Hunter-gatherers, Human Diet, and Our Capacity for Cooperation | Alyssa Crittenden | TEDxUNLV

Hunter-gatherers, Human Diet, and Our Capacity for Cooperation | Alyssa Crittenden | TEDxUNLV

Humans are unique in many ways. Anthropologist Alyssa Crittenden believes that it is the evolutionary links between nutrition, reproduction, and our amazing capacity for cooperation that truly make us human. Here, she chronicles her time living among one of the world’s few remaining hunting and gathering populations, the Hadza of Tanzania, exploring the intersection of diet and childrearing.

Alyssa Crittenden is an anthropologist and is currently the Lincy Assistant Professor of Anthropology at the University of Nevada, Las Vegas. In order to answer some of the burning questions about what makes the human species unique, she studies the links between nutrition, growth and development, family formation, and child rearing in small-scale societies. For over ten years, she has worked among the Hadza foragers of Tanzania, researching topics such as diet composition, the gut microbiome, women’s reproduction, childhood, and parenting strategies among hunters and gatherers.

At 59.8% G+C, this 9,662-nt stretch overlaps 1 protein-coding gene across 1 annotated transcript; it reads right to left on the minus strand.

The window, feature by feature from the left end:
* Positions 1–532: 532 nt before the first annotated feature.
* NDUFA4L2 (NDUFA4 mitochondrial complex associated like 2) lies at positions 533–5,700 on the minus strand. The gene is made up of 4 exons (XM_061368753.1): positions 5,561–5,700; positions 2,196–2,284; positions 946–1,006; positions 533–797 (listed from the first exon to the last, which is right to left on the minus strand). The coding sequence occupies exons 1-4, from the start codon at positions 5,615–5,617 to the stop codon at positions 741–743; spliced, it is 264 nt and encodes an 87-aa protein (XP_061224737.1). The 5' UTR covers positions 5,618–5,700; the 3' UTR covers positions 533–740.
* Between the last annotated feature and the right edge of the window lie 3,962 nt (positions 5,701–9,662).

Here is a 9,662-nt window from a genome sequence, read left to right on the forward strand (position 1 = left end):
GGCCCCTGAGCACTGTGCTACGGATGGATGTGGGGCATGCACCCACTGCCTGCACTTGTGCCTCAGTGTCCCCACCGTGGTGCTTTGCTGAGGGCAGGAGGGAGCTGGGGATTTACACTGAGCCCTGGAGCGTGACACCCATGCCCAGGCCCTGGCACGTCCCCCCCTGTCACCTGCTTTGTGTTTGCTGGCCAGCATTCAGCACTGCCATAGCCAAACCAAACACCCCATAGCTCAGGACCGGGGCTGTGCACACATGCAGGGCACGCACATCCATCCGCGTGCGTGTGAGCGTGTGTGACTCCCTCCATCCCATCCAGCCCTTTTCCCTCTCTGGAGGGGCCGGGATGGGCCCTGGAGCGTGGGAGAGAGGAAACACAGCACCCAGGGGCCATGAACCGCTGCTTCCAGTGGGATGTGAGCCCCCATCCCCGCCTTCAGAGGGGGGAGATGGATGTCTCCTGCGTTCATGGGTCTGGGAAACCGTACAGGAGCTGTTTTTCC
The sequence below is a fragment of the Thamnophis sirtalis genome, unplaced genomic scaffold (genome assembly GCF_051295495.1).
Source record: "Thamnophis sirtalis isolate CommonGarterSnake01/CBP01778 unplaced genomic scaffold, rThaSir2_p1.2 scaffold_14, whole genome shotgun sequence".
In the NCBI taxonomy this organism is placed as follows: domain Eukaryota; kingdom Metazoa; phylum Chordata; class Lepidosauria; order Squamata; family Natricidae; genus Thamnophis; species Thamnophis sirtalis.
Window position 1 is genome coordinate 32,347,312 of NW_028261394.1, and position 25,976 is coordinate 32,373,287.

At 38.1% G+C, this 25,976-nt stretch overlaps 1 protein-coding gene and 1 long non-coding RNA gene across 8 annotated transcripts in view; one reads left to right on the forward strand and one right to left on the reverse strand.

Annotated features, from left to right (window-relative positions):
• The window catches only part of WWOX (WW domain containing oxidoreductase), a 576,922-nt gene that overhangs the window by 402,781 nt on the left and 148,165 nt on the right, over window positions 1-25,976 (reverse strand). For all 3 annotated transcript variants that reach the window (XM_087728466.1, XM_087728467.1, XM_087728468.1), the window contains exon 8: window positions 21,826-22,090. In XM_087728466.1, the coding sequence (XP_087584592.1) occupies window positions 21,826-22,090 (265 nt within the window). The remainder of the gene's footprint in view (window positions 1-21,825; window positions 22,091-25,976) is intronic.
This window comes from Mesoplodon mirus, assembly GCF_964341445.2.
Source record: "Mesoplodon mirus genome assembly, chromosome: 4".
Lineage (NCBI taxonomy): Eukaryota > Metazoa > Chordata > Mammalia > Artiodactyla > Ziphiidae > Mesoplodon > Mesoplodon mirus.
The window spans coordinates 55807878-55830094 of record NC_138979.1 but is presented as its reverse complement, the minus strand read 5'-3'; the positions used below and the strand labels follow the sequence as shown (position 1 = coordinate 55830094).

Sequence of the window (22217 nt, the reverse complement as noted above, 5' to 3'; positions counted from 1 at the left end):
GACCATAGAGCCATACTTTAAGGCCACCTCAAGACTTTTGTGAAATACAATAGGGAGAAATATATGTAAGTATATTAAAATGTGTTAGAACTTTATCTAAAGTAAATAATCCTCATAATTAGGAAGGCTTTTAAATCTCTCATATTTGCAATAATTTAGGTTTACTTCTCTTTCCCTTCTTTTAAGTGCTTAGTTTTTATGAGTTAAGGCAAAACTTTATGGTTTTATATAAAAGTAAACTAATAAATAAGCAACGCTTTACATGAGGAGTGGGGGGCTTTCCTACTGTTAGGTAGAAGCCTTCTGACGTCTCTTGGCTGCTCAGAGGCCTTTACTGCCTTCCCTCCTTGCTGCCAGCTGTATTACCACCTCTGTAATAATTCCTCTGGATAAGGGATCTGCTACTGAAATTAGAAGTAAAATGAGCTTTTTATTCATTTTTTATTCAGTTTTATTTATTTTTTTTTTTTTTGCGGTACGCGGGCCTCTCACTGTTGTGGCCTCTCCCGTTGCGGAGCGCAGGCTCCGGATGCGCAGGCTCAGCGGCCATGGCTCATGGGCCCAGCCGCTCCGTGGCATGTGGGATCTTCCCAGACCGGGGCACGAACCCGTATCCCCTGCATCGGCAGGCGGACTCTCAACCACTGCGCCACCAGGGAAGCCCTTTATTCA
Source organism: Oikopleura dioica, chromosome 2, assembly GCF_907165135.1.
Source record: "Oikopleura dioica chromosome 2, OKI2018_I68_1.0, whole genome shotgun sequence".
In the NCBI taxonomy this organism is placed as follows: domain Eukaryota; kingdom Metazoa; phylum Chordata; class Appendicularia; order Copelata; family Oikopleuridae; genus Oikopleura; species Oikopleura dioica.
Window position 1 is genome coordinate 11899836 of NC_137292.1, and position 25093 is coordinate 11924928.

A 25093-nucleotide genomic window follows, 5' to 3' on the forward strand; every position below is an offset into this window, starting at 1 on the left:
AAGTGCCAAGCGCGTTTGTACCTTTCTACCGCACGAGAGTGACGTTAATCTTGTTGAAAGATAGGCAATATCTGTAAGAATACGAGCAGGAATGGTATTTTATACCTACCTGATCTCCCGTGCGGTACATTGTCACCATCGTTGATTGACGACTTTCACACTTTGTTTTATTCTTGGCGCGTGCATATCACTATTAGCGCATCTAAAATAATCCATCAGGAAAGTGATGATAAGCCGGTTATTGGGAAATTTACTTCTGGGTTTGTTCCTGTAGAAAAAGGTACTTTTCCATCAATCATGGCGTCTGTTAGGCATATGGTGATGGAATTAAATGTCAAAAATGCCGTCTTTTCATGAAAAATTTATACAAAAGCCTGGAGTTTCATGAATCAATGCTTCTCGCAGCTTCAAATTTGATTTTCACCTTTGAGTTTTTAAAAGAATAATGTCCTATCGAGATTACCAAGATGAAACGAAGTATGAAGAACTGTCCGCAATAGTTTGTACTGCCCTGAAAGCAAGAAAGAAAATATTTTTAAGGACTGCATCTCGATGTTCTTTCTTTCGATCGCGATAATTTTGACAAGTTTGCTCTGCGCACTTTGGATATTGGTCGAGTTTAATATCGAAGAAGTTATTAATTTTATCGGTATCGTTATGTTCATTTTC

A strong advocate for science education for the public, she has appeared on National Public Radio, television programs, and documentaries and gives talks to museums and middle school and high school science students. Her work is published in top-tier academic journals and has been highlighted in popular outlets, such as The Smithsonian, National Geographic, the BBC, and Psychology Today.

This talk was given at a TEDx event using the TED conference format but independently organized by a local community. Learn more at

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